Photo: Thea Musgrave. © Bryan Sheffield Photography

An Interview with Thea Musgrave

Rich and powerful musical language and a strong sense of drama define Scottish-American composer Thea Musgrave’s work. In 2020, the National Youth Choir will perform her latest choral piece, commissioned by NYCGB, at the World Symposium on Choral Music in New Zealand.

When did you first start composing and what or who were your early passions and influences?

Oh since I was quite young, I was always interested in music. I learnt the piano from about 6 and then later in boarding school our teacher had us dance to classical music. Mozart G minor symphony for example!

But I started seriously composing once I transferred from Medical School to the Music Department at the University of Edinburgh in 1947. I was 19. One very important thing for me - I read  every word by Donald Francis Tovey and sought out the works which he referred to in his writings – they inspired me. One thing in particular - was what he called 'long-term harmonic planning'. The Edinburgh Festival was founded in 1947 and that was such a fantastic event which meant I heard some of the greatest performers of the time.

Tell us about the inspiration behind your new piece for the National Youth Choir of Great Britain.

Well, the choir are heading off to New Zealand and so it only seemed natural to search for a great poem by a New Zealand-born poet to mark the occasion. I ordered a big collection and made a start and suddenly I came across this large poem by Ursula Bethell. It’s about a little stream that joins up with other streams over time to form a river. I thought of this like the journey through life (as does the poet), each ‘stream’ growing as time passes. Quite appropriate for such an energetic youth choir, no? Of course, it was not possible to set the whole thing to music, so I have chosen the final stanza which really spoke to me: when ‘the hour is dark’ and the river ‘strange’.        

What do you find particularly exciting or interesting about the experience of writing for a choir?

I love writing for the voice, be it for opera, in songs or for choir; I have written lots for all of them. The chance to work with text is a fun thing in itself, you get to play with the images in the words and bring that out in your music. But perhaps, if we are speaking about choirs specifically, it is the chance to write for musicians of a particular kind. The vast majority of the world’s choirs are amateur musicians and that often means they come with a sheer love of music, of community, or comradery. That is not to say that I have composed a piece any easier than one of my orchestral works, but I like the idea that my music reaches out to those groups of music-makers too.      

How would you encourage audiences to listen to your music?

The only thing I ask is that you come with a completely open mind! It doesn’t matter whether you read the programme notes or not or if you know my other works. Although I suggest you have a look at the full ‘By the River Ashley’ poem and acquaint yourselves with the moody words of the last moments – it’s fabulous!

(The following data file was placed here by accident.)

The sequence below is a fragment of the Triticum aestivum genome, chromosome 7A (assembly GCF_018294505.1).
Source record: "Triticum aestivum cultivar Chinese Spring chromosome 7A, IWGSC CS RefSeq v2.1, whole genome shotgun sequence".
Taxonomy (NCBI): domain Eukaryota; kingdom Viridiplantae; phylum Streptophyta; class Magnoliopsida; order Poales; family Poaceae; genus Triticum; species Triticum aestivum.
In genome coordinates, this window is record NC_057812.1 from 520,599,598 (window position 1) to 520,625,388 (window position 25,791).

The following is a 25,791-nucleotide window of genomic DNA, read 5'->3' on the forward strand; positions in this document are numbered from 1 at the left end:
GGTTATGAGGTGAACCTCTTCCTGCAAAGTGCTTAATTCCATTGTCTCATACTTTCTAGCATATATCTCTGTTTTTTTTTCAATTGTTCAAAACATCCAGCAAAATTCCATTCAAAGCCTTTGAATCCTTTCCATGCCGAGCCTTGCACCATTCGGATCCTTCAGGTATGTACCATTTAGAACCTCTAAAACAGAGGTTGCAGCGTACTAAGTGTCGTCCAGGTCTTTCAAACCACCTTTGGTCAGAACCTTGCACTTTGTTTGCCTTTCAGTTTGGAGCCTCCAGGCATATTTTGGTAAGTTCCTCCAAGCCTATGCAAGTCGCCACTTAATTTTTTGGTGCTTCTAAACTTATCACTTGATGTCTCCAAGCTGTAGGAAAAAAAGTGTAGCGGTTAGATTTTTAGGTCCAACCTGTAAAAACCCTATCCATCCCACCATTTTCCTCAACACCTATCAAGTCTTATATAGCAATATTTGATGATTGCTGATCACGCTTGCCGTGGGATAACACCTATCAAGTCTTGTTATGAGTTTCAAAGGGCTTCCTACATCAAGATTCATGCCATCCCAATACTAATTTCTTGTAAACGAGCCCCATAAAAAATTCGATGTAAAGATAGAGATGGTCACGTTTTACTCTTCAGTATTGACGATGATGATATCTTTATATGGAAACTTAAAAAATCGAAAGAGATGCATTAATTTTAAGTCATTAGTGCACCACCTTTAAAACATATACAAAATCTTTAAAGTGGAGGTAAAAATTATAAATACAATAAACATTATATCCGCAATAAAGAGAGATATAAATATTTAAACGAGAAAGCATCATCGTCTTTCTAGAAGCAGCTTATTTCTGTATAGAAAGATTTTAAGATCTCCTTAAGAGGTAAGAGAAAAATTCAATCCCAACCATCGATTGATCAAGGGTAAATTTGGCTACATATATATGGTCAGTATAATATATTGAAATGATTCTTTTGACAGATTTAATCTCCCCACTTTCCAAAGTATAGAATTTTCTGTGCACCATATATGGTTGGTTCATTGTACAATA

Who’s the most underrated composer or musician that you think people should be listening to?

I don’t know what to say! I don’t think of it like that… I believe you love what you love and that you should follow your inspiration where it takes you. It’s not for me to tell you what to listen to. But if you were asking me what I turn to, it’s no secret that I like Beethoven, Berg, Mozart, Monteverdi, Dowland, Britten...…but I don’t think you could call any of those ‘underrated’.  

What advice would you give to emerging young composers?

Don’t do it! (Laughs!)

Composers are those people who feel absolutely compelled to write music no matter what I advise and no matter the challenges that lie ahead (and there are many). It takes courage. If you want some practical tips then I guess I would suggest three:

1) Make friends with performers, they are not only key in accumulating the knowledge you need of the various instruments, but they are the people who will help you bring your music to life – almost all of history’s greatest composers had great musicians by their side.

2) Work out if you are ‘a night owl’ or ‘a lark’ (i.e. do you work best at night or in the morning?) Knowing yourself and knowing when you work best is key to a happy life as a composer. I have composed every morning until lunch for as long as I can remember. The rest of the day is mine to enjoy and for music to pop into my head.

3) And finally, if you are nearing the end of your session composing and have a fully formed idea in your mind, don’t write it down completely. Wait until the following day to complete the last bit. That gets you going and 'into' it without any delay. It helps too keep the momentum as you compose the next bars.

The National Youth Choir were due to perform Thea Musgrave's latest choral piece 'By the River', commissioned by NYCGB, at the World Symposium on Choral Music in New Zealand in July 2020.

We are hugely grateful to the Golsoncott Foundation and The John S Cohen Foundation for kindly funding this new commission.